St. Francis de Sales – Bishop, Doctor of the Church – Feast Day: January 24
- Born: August 21, 1567 in the Chateau de Sales, Duchy of Savoy, France
- Died: December 28, 1622 at the age of 55 in Lyons, France
- Canonized April 8, 1665
- Declared Doctor of the Church by Pope Pius IX November 16, 1877
- Patronage: Journalists, Writers, Deaf, Christian Unity
I remember it clear as day, although it was 15 years ago. There I sat in front of Fr. Myles Gaffney, our Diocesan Vocation Director, while he went on to ask me: “So, how long have you been thinking of becoming a priest?”
“How long?” I responded. “If you would’ve told me last year that I’d be sitting here in front of you today, telling you what I’m telling you, I would’ve told you that you were crazy!” About half an hour later, I walked away from the church office, reflecting on how much I had just ‘bombed’ my first interview for priestly discernment. I held in my hand a brand-new book, one that Fr. Myles had generously offered and insisted I take with me. I got in the car, set it down on the passenger seat and thought about how – other than the Bible my parents had given me at Confirmation – this was the first religious book I ever owned.
Such was my “Introduction to the Devout Life” by St. Francis de Sales. He had me within the first few pages. It was the way he referred to everyone who would ever read his book as “Philothea,” which means “a soul in love with God.” It’s been said that we can only give to others what we ourselves already have. In the case of St. Francis, the quest of his life consisted in a relentless effort to share with others the privileged reality of his own soul. “The tree is known by its fruit.” (Luke 6:44)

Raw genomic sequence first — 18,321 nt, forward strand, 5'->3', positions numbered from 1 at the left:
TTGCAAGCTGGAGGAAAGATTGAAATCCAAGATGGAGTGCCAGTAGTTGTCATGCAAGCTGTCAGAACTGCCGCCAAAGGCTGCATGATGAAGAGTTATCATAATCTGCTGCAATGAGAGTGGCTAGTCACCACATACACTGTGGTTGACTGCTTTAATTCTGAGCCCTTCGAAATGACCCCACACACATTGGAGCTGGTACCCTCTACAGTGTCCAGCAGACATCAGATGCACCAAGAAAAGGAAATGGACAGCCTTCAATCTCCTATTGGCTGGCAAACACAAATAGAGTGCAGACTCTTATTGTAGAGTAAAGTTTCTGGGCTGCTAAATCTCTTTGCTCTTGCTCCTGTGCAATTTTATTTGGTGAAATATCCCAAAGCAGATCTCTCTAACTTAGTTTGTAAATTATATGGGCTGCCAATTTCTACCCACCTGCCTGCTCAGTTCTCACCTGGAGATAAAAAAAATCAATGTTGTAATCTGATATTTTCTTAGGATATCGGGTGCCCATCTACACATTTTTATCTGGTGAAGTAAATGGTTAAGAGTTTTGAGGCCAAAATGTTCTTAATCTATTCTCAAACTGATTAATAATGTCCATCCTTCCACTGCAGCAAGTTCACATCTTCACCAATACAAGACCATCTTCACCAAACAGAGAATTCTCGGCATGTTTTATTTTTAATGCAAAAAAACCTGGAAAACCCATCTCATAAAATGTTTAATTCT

Francis was born of noble blood. Both his father, François de Sales de Boisy, and his mother, Françoise de Sionnaz, came from high-class families. As is evident by all three of their first names, they had a rather strong devotion to St. Francis of Assisi. Francis was the oldest of six boys, and as was common for children of large families during that time, his father had his eldest son’s life all set out before he could even speak. The plan was for Francis to become a judge. While he initially followed his earthly father’s will by way of studying in Paris and then going on to Padua and earning a doctoral degree, the will of his Heavenly Father ultimately triumphed. A hint of what lay ahead for Francis popped on the radar screen while he was taking a course on theology alongside his courses on law. At that time, something powerful spoke to him in such a way that he was driven before a miraculous image of the Blessed Virgin Mary. There he knelt before Our Lady, made a vow of chastity, and consecrated his life to her.
Upon receiving his PhD from Pancirola in 1592, Francis was appointed lawyer before the Senate of Chambery. By now his father had managed to not only secure his future career, but had also found his son the perfect wife! As history shows, this was not to be. Right when it seemed to everyone around him that Francis had the world by the tail, he went on to shock everyone by revealing his intention to enter the priesthood. Not a minute was wasted. Within a year’s time – 1593 – he was ordained by Bishop Claude de Granier of Geneva. He appointed Francis to the highest office in the diocese: Provost of the Chapter of Geneva.
HIS IMMEDIATE FRUITS
With the Protestant Reformation being the ‘New Kid on the Religious Block’ (1545-1563), there was no shortage of work for Francis. With fervent zeal, he devoted himself to preaching, hearing confessions and engaged many Protestants in rhetorical discourses, longing to help them see the error of their ways. Less than 10 years into his priesthood, the bishop who ordained him, Claude de Granier, passed from this life to the next. So it came to pass in the year 1602 that Francis was consecrated as Bishop of Geneva. It is said, “When Pope Clement VIII heard the sample of teaching which de Sales had given in his (the Pontiff’s) presence when he was being promoted to the rank of Bishop, the Holy Father used these words of Proverbs to congratulate him: ‘Go, my son, and drink the water from your cistern and the rivers of your well; let your fountains flow far abroad, and distribute your waters in the streets.’”1